Author Archives: James Dow

Finances of the Undead

This blog post on ”finances of the undead” compares vampires with zombies to make a point about good personal financial habits. Obviously we approve of zombies, vampires and financial prudence.  Indeed, one of my chapters talks about what vampires can teach us about investing strategies. But in some ways I think the author is a little unfair to the zombies when she claims vampires as the better financial managers. After all, vampires start with several advantages including a functioning brain and the ability to speak. They’re also better looking, which economists have found to matter for income.

Of course, the undead differ on more than just their financial acumen. In chapter 10, Lorna Piatti-Farnell considers how vampires and zombies represent different aspects of consumerism, vampires as representatives of status-conscious behavior while zombies are more mindless consumers. They return to the mall in Dawn of the Dead because that’s what they know. But do we really want to consider this mindlessness? They know what they want, they try to get it and they don’t care what others think. If you leave aside eating people, there’s something likably simple about zombies.

In fact, zombies are now seen as being so reasonable that AT&T uses them to pitch their cable system. Maybe zombies are financially responsible after all.

Estimating Returns for Very-Long-Term Investors (and Vampires)

(Cross-posted at the Volokh Conspiracy)

As Glen will discuss in his Friday post, the women in books and movies these days all seem to want to date vampires. Of course, not any vampire, but a rich vampire, and there seem to be a lot of them around. What is the secret of how those vampires got so rich? In my chapter “Investing Secrets of the Undead” I’ll show you how to turn a $1,000 investment into a lifetime of wealth that will allow you and your family to…oops, sorry, wrong audience. Actually, in the chapter I use vampires in the media to illustrate some important academic principles of financial analysis as it relates to investing.

The first and obvious answer to why vampires are so rich is that vampires live (so to speak) a long time and so are in the position to take advantage of the power of compounding. Compounding does matter, but there’s more to investing than that.

In the chapter, I talk about various ways in which time interacts with risk for long-term investors, such as why time diversification does not work the way many people think it does, how mean reversion potentially offers opportunities for long-term investors, and the non-financial problems that might be associated with vampires delaying their consumption until the distant future. For this post, I want to briefly discuss one particular issue: how survivorship bias can affect the use of historical data when forecasting long-term investment returns.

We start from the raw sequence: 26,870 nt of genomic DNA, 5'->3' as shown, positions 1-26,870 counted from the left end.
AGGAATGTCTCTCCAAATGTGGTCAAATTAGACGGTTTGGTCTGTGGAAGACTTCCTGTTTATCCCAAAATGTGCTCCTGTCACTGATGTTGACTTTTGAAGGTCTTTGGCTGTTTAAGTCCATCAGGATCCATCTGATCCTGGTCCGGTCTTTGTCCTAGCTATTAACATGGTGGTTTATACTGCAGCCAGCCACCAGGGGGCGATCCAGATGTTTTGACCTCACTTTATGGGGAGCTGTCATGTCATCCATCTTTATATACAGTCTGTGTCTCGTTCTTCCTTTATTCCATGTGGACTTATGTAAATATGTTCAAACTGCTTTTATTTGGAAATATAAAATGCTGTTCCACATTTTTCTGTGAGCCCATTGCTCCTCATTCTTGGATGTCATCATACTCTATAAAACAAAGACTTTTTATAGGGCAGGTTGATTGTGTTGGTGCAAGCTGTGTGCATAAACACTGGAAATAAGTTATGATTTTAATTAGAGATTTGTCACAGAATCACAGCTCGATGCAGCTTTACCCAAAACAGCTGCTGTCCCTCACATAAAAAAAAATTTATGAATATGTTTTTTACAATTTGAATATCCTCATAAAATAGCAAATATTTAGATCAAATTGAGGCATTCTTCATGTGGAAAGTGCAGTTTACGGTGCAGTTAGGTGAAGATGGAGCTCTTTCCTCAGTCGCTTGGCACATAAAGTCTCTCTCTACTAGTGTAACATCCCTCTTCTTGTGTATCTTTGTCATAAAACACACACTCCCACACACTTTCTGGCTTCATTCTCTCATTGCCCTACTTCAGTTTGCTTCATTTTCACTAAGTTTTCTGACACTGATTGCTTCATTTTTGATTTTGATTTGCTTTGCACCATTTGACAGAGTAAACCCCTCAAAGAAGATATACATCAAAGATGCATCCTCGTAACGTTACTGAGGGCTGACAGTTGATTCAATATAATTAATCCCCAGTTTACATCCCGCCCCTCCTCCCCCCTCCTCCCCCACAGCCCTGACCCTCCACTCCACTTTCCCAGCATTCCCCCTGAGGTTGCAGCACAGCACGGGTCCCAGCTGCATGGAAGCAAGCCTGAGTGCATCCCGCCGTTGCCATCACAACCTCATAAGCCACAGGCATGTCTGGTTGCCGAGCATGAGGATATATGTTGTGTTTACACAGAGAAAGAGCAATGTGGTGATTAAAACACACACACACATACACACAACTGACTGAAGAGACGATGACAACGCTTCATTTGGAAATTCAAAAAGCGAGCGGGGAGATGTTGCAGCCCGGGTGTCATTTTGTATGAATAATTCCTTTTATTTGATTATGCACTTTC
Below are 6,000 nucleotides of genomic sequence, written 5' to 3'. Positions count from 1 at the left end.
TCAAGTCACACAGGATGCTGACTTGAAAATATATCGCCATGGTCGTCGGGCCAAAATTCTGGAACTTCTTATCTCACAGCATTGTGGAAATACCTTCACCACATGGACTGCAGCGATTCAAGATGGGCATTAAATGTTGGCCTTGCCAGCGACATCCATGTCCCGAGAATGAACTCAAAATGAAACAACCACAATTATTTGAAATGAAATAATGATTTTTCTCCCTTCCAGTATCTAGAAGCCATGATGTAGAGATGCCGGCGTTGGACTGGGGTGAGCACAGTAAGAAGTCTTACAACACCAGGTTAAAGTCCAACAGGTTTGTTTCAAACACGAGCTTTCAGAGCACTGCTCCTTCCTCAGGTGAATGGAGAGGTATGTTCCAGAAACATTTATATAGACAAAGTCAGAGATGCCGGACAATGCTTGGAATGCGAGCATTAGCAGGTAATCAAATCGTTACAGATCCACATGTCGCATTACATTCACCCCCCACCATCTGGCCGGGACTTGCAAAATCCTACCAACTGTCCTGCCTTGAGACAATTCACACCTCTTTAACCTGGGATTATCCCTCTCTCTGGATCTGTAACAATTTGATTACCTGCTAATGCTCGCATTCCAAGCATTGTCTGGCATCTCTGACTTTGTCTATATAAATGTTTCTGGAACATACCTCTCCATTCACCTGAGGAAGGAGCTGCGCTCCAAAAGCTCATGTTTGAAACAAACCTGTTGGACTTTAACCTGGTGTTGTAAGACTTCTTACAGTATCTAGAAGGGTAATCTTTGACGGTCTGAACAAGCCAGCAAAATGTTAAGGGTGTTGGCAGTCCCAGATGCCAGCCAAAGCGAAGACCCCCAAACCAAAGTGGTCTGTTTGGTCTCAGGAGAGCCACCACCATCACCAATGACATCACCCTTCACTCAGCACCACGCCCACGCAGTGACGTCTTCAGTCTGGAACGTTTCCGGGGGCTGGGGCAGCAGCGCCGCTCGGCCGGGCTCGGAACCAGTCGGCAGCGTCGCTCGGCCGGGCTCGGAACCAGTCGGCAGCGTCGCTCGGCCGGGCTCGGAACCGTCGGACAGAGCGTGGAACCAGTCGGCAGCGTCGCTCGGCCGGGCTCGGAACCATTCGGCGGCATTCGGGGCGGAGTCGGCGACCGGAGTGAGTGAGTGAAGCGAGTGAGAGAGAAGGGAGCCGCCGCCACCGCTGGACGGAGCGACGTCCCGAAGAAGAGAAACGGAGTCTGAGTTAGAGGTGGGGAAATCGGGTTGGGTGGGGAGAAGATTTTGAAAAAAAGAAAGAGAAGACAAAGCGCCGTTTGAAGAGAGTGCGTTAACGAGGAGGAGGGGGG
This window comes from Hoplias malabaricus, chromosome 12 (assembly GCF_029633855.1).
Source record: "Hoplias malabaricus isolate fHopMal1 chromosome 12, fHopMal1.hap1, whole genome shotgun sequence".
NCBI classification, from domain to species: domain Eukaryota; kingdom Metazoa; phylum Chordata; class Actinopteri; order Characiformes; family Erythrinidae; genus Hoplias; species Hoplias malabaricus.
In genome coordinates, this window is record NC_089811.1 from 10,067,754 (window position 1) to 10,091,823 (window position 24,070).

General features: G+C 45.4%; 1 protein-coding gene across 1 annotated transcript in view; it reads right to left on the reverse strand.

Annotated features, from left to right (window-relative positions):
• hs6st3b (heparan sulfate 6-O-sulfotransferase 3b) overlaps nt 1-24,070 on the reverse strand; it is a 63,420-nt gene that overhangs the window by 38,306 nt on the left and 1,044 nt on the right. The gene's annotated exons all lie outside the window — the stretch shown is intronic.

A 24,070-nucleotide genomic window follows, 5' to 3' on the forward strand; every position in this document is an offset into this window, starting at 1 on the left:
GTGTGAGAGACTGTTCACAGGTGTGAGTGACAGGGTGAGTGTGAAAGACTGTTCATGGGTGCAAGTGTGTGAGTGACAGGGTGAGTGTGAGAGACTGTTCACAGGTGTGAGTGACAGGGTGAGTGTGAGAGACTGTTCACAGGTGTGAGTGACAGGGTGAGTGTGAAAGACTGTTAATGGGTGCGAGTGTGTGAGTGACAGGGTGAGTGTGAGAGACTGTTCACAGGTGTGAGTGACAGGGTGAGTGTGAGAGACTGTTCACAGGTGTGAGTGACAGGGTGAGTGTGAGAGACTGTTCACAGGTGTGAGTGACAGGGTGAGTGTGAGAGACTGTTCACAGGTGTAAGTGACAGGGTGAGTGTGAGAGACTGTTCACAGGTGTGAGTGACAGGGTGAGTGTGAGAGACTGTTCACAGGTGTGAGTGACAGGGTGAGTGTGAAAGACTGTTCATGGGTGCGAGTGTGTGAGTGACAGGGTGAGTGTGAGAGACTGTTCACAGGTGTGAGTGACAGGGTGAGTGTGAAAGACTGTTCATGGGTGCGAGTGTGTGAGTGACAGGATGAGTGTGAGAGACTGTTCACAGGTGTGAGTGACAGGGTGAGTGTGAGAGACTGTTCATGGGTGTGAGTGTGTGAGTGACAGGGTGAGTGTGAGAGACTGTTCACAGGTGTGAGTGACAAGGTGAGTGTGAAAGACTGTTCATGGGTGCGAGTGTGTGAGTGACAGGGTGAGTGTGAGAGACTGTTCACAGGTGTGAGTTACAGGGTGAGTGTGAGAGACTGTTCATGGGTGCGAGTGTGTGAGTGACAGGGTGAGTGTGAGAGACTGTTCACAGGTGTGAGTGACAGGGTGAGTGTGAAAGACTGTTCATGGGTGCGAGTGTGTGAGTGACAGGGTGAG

There have been many studies looking at US stock returns in the post-war era. However, an investor with a very long investment horizon might be interested in how stocks have performed over the last 100 years in a variety of different countries. During that period, stocks have actually done quite well and a sophisticated vampire might decide to take advantage of that. As I describe it in the chapter:

Before I answer, let me tell you another story from a lesser-known piece of vampire fiction. Baron Federov was a minor aristocrat in the court of Alexander I of Russia in the early 1800’s. Known mostly for various bits of scandal related to the wife of a fellow noble, he lived a life of genteel poverty. However, his life radically changed one night when he was visited by Count Vardalok, who drank his blood and left him for dead. Accidentally, some of the Count’s blood dripped down the Baron’s throat, and so Federov woke that night as a vampire. Now, the Baron was a practical man and understood compound interest. Selling off what possessions he had, he invested in several promising Moscow properties and businesses, making a will that gave his assets to a “future descendant.” He faked his own death as a human and then hid away in a crypt, confidently planning to return many years hence to claim his inheritance and live the rest of his time in prosperity.